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Nonprofit builds geodesic dome to fight food insecurity

Pine River Shares greenhouse will provide year-round produce
Volunteers help build a geodesic grow dome July 2 at Pine River Shares in Bayfield. The nonprofit will use the greenhouse to grow fresh produce year-round for its food programs. (Jerry McBride/Durango Herald)

Bayfield nonprofit Pine River Shares has ramped up its fight for food security with year-round food production in its new dome-shaped greenhouse.

The greenhouse, a 33-foot geodesic dome, will allow the nonprofit to grow food all year as part of its community-driven effort to promote homestead food production and skill development.

The dome-raising started June 29 at the nonprofit’s location in downtown Bayfield. Community members celebrated its completion Saturday with an open house and cook out.

“It’s all part of our Field to Fork mission we’ve been working on for the past three years,” said Andrew Trujillo, who led the build. “This is just one part of that, and I think it’s going to be a great addition to the Pine River Shares food share once we do get it producing.”

Andrew Trujillo, a Pine River Garden Club board member and volunteer with Pine River Shares, works in the growing dome that Pine River Shares is building in Bayfield. (Jerry McBride/Durango Herald)

The nonprofit will use the grow dome, located at the old primary school at 658 S. East St., to add fresh produce to its food share program throughout the year.

“It’ll be producing dense, nutritious food that could travel 50 feet to its end consumer,” Trujillo said.

The weekly free food-share program, and its associated food courier service, regularly provides food for more than 200 households in Bayfield, Ignacio, Tiffany, Allison, Arboles and other communities in the Pine River Valley. Family food bags are available from 11 a.m. to 2 p.m. Mondays at the downtown Bayfield Pine River Shares office.

The greenhouse, crafted by Growing Spaces based in Pagosa Springs, is the newest addition to the People’s Garden, which includes a recently planted 20-tree apple orchard and more than 1,900 square feet of fully planted in-ground garden beds, according to a Pine River Shares news release.

The growing dome in Bayfield, which was completed July 3, will provide different greens and other produce for the Pine River Valley community. (Jerry McBride/Durango Herald)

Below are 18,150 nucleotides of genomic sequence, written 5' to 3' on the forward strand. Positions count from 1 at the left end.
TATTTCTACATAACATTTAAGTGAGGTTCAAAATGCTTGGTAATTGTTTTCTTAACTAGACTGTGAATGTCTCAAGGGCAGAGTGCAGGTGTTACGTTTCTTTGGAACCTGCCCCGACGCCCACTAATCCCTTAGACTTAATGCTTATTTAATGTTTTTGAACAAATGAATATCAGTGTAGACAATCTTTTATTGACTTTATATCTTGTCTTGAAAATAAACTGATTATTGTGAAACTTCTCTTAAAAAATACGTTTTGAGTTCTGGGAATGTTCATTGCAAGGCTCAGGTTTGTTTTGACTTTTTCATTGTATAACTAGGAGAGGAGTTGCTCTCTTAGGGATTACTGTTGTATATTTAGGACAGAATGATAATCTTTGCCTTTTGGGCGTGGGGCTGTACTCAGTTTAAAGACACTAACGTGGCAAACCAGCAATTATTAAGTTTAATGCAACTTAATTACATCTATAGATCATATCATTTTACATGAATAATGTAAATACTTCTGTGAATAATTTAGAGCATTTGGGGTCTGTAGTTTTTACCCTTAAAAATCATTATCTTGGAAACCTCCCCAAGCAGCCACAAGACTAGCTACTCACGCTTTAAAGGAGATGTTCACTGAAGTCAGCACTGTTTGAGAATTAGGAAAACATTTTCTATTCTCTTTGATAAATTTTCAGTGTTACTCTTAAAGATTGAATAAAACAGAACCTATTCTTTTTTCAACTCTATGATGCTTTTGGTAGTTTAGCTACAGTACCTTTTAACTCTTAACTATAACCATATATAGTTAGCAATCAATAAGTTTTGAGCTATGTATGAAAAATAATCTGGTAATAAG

The People’s Garden is part of the Field to Fork program, which aims to grow a healthy, independent food system to meet the food needs of the 15,000 residents in eastern La Plata County.

The Field to Fork program grew out of conversations with more than 200 residents from every community in the Pine River Valley, which resulted in a long-range food security plan, according to the news release.

Volunteers work on a growing dome in Bayfield as it nears completion July 2. (Jerry McBride/Durango Herald)

The plan promotes food production and skill development for people who want to grow food in their own yards. Its goal is to revive agricultural practices in the valley, which used to hold family farms, grain mills and dairies.

Fresh produce grown in the geodesic dome will be used in Pine River Shares’ food shares program on Mondays. Hundreds of families around eastern La Plata County receive food through the program. (Jerry McBride/Durango Herald)

The greenhouse was purchased entirely through donations from community members. The Moniker Foundation, a private Colorado Springs foundation, provided grant funding for some installation costs and AmeriCorps National Civilian Community Corps provided volunteers for the build, the news release said.

“Basically, we’re trying to produce as much food as we can,” Trujillo said.

The grow dome will focus on growing plants that provide a large amount of produce over shorter growing periods, like cherry tomatoes, Swiss chard, kale, spinach, peppers and green beans, he said.

There is still some work to do, such as putting down gravel and building raised garden beds. If people would like to be involved with the garden, they should contact Pine River Shares, Trujillo said.

“All of this food is going to be going out with the food shares,” Trujillo said. “These domes grow throughout the winter, so we’ll try to get those hardy greens to keep producing throughout the winter as well.”

smullane@durangoherald.com

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